G.R. No. 968. November 26, 1902

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1 Phil. 502

[ G.R. No. 968. November 26, 1902 ]




On March 3, 1902, the plaintiff filed a complaint in the Court of First Instance of Manila, naming as defendants the city of Manila and the heirs of one Hocorma, in which he stated that he was the tenant in possession of the land described therein; that the landlord had fraudulently leased the property to others; that the city of Manila had ordered the houses on the land destroyed, and that he had commenced an action against the landlord for fulfillment of his contract with said landlord. The prayer of the complaint is as follows: “Plaintiff prays that in accordance with the article cited (162) a preliminary injunction issue against the Municipal Board restraining it from executing or causing to be executed the aforesaid order for the demolition of the above-described tenements, until further orders; and that the heirs of D. Balbino Ventura Hocorma be restrained from disturbing the enjoyment of the said lot.”

On the same day, without notice to the defendants, the court made the following order:

“Upon reading and filing the above complaint ordered that a preliminary injunction issue as prayed for in the complaint against the defendants, upon the execution by the plaintiff of a bond in the sum of 500 Mexican pesos, in accordance with law.

“Manila, March 3, 1902.



“The defendants may appear before me March 5 at 8.30 a. m., should they so desire, to move for the dissolution of the said injunction.


“ODLIN, Judge.”

On March 7 the attorney for the city, appearing specially for the purposes of the motion only moved to dissolve the injunction. This motion was heard and granted on March 10. On April 12 the plaintiff presented another petition in which “he (the plaintiff) prays that a new preliminary injunction issue,” etc. This petition was heard on April 15, the City Attorney appearing specially as before and objecting on the grounds, among others, that no summons or copy of the complaint in the action had ever been served on the city. In overruling this objection the court said: “It is unquestionably true that before the city of Manila can be required to answer or demur to the complaint in this action a copy of the same and of the summons should be served upon it; but the question now pending is an incidental issue such as that contemplated in article 168. The court has, beyond question, power to issue this preliminary injunction, without notice to the city of Manila.” A temporary injunction was, on April 16, ordered to be issued in the same form as the preceding one. The City Attorney again appeared specially and moved to dissolve this injunction. Among other grounds he renewed those contained in his first motion, hereinbefore cited. The court, on May 20, denied the motion in the following order:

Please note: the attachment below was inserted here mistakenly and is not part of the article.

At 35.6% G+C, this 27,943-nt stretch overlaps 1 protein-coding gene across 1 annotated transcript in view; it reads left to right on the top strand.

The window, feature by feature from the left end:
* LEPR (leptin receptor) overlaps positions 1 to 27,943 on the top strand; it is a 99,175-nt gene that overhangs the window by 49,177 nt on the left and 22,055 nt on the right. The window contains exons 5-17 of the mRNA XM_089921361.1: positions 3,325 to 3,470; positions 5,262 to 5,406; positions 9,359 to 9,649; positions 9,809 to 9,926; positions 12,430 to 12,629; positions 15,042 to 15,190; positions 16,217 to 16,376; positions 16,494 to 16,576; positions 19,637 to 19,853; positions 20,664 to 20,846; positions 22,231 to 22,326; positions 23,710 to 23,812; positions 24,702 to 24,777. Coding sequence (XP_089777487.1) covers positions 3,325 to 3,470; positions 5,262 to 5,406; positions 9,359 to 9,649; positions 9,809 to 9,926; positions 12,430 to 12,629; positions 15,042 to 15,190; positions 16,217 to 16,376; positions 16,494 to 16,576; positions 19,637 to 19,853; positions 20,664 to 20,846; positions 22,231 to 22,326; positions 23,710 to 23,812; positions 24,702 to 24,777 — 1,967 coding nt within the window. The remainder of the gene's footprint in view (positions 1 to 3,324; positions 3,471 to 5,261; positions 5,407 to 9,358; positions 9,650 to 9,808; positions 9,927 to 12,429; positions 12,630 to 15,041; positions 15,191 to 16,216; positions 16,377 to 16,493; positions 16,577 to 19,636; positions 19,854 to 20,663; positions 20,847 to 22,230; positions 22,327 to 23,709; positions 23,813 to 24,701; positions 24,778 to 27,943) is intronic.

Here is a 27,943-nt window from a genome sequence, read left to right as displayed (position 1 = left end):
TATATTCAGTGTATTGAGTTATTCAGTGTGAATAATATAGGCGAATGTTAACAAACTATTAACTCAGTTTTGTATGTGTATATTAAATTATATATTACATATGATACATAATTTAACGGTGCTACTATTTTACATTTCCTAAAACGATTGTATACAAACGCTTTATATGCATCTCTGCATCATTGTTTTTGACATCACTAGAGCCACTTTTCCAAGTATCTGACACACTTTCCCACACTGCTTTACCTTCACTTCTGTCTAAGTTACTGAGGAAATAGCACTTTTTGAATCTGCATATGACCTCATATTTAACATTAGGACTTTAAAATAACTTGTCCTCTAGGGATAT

“Upon reading and filing the motion presented April 19, 1902, praying for the dissolution of the preliminary injunction issued herein April 17, 1902, and the memoranda submitted by the respective parties upon the hearing of the said motion, and upon the pleadings and the record:

Ordered, That the said motion be and the same is overruled, and that the said injunction continue in force, without prejudice to the right of the defendant, the Municipal Board of the city of Manila, to move for its dissolution upon the filing of an approved bond in the sum of $2,000, Mexican currency, conditioned for the payment by the defendant to the plaintiff of all damage he may suffer by reason of the demolition of the condemned buildings should the said order be affirmed or the appeal dismissed. Dated in Manila, May 20, 1902.



On May 26 the city appealed from the order of April 16 and from the order of May 20. A bill of exceptions was allowed on June 9, and certified to this court A motion having been made here by the plaintiff to amend the bill of exceptions, it was suggested by the court that the orders in question were not appealable. That question has been argued and is now for decision.